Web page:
After redefining tennis and serving the sport for almost 2 decades, Roger Federer is in his twilight years. He made a gutsy comeback this year after undergoing a double knee surgery and is getting back in shape with every passing match. He is currently in the third round of Wimbledon 2021 and looks good to make it to the second week.
But exactly 20 years ago, on July 2, 2002, Federer announced himself to the tennis world. The 19-year old Federer defeated the then world no.1 and multiple Wimbledon champion, Pete Sampras on centre court in their only meeting. The match is considered to be a ‘passing of baton’ from Sampras to Federer.
After 20 years, Federer, after his win over Richard Gasquet, speaks about the difference in his mindset from back then to today.
“Against Sampras at the end when I hit the final forehand, I said he’s going to serve to my forehand, and I don’t know why but I feel it and I see it and it’s going to happen and if it does, I’m going to have it,” he said. “It’s these kind of moments when you have nothing to lose, and you go so much with the moment.”
‘You can critique the tennis but never the why’: Darren Cahill
Andre Agassi’s coach, Darren Cahill spoke about how different and difficult it is for top players to compete during their twilight years. Cahill was Agassi’s coach during his final days in tennis.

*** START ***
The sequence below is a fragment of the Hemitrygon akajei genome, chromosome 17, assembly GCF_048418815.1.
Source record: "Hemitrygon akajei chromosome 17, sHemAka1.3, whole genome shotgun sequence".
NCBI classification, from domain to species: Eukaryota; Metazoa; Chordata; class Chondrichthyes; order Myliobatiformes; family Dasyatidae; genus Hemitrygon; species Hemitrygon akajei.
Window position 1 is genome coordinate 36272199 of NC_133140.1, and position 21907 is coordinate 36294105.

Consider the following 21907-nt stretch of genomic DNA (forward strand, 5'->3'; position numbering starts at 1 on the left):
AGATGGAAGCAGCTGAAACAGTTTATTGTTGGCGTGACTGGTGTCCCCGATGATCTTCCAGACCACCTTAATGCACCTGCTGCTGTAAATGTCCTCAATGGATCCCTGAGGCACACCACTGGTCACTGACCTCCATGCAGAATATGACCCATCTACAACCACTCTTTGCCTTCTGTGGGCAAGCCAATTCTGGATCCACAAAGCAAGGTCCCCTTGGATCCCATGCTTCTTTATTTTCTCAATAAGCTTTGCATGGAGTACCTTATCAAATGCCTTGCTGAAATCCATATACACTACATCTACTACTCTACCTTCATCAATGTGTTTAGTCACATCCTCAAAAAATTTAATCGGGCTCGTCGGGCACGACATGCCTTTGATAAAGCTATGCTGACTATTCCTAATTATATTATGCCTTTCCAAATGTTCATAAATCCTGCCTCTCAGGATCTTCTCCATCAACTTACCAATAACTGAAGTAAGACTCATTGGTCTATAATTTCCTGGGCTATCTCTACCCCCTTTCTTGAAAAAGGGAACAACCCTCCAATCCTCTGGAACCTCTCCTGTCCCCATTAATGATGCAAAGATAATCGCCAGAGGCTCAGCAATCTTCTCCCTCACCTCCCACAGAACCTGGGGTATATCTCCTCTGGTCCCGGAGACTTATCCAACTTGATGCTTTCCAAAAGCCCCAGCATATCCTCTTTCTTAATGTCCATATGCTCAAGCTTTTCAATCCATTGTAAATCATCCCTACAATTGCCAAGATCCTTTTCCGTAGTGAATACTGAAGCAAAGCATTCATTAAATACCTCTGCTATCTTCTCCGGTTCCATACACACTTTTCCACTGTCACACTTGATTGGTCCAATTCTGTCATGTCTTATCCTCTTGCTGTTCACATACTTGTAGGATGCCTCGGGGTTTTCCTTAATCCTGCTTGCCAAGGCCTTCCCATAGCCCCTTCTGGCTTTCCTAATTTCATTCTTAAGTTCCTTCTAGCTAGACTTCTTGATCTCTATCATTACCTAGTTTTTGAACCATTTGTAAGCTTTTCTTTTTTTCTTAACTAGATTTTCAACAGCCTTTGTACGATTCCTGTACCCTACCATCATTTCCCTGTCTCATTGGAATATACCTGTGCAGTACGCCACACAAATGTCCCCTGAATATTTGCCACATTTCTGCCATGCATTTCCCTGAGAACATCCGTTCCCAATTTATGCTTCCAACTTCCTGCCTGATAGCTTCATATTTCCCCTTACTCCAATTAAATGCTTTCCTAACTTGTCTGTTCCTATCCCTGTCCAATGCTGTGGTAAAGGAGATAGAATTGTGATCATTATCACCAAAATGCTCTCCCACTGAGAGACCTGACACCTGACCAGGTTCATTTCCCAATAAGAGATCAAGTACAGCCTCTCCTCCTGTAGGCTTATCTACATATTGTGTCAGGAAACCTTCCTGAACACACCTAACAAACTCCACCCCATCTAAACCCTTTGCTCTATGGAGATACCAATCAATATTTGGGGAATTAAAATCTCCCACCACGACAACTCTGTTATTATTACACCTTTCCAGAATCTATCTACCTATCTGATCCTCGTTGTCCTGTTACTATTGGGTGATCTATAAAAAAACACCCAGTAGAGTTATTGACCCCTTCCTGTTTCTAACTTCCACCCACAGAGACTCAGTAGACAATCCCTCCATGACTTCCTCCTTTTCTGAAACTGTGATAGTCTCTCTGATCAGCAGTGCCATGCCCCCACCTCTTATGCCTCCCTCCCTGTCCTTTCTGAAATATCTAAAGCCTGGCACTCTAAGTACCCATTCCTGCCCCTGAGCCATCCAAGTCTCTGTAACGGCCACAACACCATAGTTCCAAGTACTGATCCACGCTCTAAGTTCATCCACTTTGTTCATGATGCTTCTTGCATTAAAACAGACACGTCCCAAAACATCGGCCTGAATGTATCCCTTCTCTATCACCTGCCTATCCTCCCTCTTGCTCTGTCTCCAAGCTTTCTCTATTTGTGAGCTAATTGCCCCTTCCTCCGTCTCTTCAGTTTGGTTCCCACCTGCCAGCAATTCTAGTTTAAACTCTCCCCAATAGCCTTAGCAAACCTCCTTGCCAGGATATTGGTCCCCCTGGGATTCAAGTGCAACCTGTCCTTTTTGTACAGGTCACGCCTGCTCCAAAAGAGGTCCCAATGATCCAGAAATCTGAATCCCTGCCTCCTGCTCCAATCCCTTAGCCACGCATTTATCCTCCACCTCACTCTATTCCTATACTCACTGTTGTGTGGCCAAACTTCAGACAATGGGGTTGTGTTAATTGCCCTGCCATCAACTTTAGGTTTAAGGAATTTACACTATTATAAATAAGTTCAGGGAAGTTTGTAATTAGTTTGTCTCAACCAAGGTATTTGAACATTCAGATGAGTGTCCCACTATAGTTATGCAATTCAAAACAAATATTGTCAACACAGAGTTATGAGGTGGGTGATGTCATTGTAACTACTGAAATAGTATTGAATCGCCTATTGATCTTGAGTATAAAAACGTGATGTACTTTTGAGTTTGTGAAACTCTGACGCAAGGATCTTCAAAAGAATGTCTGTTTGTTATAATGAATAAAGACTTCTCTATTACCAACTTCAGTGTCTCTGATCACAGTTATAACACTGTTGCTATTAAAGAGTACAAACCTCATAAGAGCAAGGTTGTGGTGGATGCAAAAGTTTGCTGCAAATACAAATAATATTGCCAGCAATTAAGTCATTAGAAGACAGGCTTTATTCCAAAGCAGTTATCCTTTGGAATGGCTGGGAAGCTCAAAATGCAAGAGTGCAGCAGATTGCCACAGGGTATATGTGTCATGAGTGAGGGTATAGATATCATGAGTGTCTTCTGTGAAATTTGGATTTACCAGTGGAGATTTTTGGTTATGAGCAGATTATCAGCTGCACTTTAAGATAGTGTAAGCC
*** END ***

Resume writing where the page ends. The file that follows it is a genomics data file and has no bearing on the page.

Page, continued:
“Every athlete’s why is a bit different, but what is a common thread with any champion athlete still competing in their twilight years is a pure love of the game,” Cahill said.
He said that Andy Murray and Roger Federer are heading towards the end of their illustrious careers and they will get a taste of how Agassi felt during the 2006 season.
“While it was a struggle, the memories he gave us at that last U.S. Open against Andrei Pavel and Marcos Baghdatis still feel like yesterday,” Cahill said. “They will last forever. Andy got a taste of that last night, and it might inspire him more. The same applies to Roger. If these matches are important for these great champions, these moments are important to us, and the effort should always be appreciated. You can critique the tennis but never the why.”